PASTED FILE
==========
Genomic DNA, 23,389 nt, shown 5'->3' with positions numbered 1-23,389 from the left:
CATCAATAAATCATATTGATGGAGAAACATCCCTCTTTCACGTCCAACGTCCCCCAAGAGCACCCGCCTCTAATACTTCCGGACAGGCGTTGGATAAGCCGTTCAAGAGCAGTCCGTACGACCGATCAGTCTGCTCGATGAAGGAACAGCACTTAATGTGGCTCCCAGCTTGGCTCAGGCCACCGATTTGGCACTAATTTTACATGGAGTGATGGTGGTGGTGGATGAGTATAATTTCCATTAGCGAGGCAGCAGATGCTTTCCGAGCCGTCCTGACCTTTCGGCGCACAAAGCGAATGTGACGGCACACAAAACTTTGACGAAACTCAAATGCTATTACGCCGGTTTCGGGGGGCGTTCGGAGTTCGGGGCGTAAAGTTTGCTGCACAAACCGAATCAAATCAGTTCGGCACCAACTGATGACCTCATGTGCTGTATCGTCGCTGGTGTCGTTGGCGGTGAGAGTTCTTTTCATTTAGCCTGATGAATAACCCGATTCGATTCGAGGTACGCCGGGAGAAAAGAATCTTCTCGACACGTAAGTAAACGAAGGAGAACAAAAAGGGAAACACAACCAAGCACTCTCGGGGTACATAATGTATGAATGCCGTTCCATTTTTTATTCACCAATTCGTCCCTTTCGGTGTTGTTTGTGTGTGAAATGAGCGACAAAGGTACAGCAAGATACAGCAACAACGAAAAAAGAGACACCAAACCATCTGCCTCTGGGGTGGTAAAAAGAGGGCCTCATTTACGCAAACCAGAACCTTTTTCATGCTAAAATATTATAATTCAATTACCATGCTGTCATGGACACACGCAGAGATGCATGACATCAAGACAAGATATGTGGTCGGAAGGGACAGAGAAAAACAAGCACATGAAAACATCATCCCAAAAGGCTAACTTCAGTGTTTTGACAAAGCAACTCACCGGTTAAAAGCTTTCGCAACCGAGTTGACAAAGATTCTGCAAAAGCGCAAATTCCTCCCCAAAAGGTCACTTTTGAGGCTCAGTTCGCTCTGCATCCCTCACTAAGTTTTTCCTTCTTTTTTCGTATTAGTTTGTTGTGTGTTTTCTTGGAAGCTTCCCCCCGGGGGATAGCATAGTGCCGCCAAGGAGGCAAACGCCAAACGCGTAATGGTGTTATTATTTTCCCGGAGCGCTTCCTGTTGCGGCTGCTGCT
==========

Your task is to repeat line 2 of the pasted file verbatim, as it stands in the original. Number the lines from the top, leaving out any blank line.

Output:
CATCAATAAATCATATTGATGGAGAAACATCCCTCTTTCACGTCCAACGTCCCCCAAGAGCACCCGCCTCTAATACTTCCGGACAGGCGTTGGATAAGCCGTTCAAGAGCAGTCCGTACGACCGATCAGTCTGCTCGATGAAGGAACAGCACTTAATGTGGCTCCCAGCTTGGCTCAGGCCACCGATTTGGCACTAATTTTACATGGAGTGATGGTGGTGGTGGATGAGTATAATTTCCATTAGCGAGGCAGCAGATGCTTTCCGAGCCGTCCTGACCTTTCGGCGCACAAAGCGAATGTGACGGCACACAAAACTTTGACGAAACTCAAATGCTATTACGCCGGTTTCGGGGGGCGTTCGGAGTTCGGGGCGTAAAGTTTGCTGCACAAACCGAATCAAATCAGTTCGGCACCAACTGATGACCTCATGTGCTGTATCGTCGCTGGTGTCGTTGGCGGTGAGAGTTCTTTTCATTTAGCCTGATGAATAACCCGATTCGATTCGAGGTACGCCGGGAGAAAAGAATCTTCTCGACACGTAAGTAAACGAAGGAGAACAAAAAGGGAAACACAACCAAGCACTCTCGGGGTACATAATGTATGAATGCCGTTCCATTTTTTATTCACCAATTCGTCCCTTTCGGTGTTGTTTGTGTGTGAAATGAGCGACAAAGGTACAGCAAGATACAGCAACAACGAAAAAAGAGACACCAAACCATCTGCCTCTGGGGTGGTAAAAAGAGGGCCTCATTTACGCAAACCAGAACCTTTTTCATGCTAAAATATTATAATTCAATTACCATGCTGTCATGGACACACGCAGAGATGCATGACATCAAGACAAGATATGTGGTCGGAAGGGACAGAGAAAAACAAGCACATGAAAACATCATCCCAAAAGGCTAACTTCAGTGTTTTGACAAAGCAACTCACCGGTTAAAAGCTTTCGCAACCGAGTTGACAAAGATTCTGCAAAAGCGCAAATTCCTCCCCAAAAGGTCACTTTTGAGGCTCAGTTCGCTCTGCATCCCTCACTAAGTTTTTCCTTCTTTTTTCGTATTAGTTTGTTGTGTGTTTTCTTGGAAGCTTCCCCCCGGGGGATAGCATAGTGCCGCCAAGGAGGCAAACGCCAAACGCGTAATGGTGTTATTATTTTCCCGGAGCGCTTCCTGTTGCGGCTGCTGCT